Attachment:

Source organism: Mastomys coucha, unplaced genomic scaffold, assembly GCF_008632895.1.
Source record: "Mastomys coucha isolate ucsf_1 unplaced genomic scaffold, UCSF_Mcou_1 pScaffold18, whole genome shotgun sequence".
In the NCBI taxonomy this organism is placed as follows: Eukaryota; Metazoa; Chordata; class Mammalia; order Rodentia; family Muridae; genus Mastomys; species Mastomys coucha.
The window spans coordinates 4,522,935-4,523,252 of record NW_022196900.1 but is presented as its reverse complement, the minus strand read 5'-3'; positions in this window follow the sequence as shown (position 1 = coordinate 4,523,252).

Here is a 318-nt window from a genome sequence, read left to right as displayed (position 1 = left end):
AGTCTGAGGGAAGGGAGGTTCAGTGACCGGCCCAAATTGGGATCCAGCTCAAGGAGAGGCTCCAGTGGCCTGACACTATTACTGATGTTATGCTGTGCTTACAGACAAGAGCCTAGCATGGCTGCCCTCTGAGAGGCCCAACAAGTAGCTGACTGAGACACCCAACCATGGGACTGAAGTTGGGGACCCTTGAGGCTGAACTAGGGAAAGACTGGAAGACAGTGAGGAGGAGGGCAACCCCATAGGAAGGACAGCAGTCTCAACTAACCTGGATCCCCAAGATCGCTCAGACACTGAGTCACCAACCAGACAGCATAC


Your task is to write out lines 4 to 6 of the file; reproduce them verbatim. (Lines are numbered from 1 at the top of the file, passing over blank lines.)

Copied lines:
The window spans coordinates 4,522,935-4,523,252 of record NW_022196900.1 but is presented as its reverse complement, the minus strand read 5'-3'; positions in this window follow the sequence as shown (position 1 = coordinate 4,523,252).

Here is a 318-nt window from a genome sequence, read left to right as displayed (position 1 = left end):
AGTCTGAGGGAAGGGAGGTTCAGTGACCGGCCCAAATTGGGATCCAGCTCAAGGAGAGGCTCCAGTGGCCTGACACTATTACTGATGTTATGCTGTGCTTACAGACAAGAGCCTAGCATGGCTGCCCTCTGAGAGGCCCAACAAGTAGCTGACTGAGACACCCAACCATGGGACTGAAGTTGGGGACCCTTGAGGCTGAACTAGGGAAAGACTGGAAGACAGTGAGGAGGAGGGCAACCCCATAGGAAGGACAGCAGTCTCAACTAACCTGGATCCCCAAGATCGCTCAGACACTGAGTCACCAACCAGACAGCATAC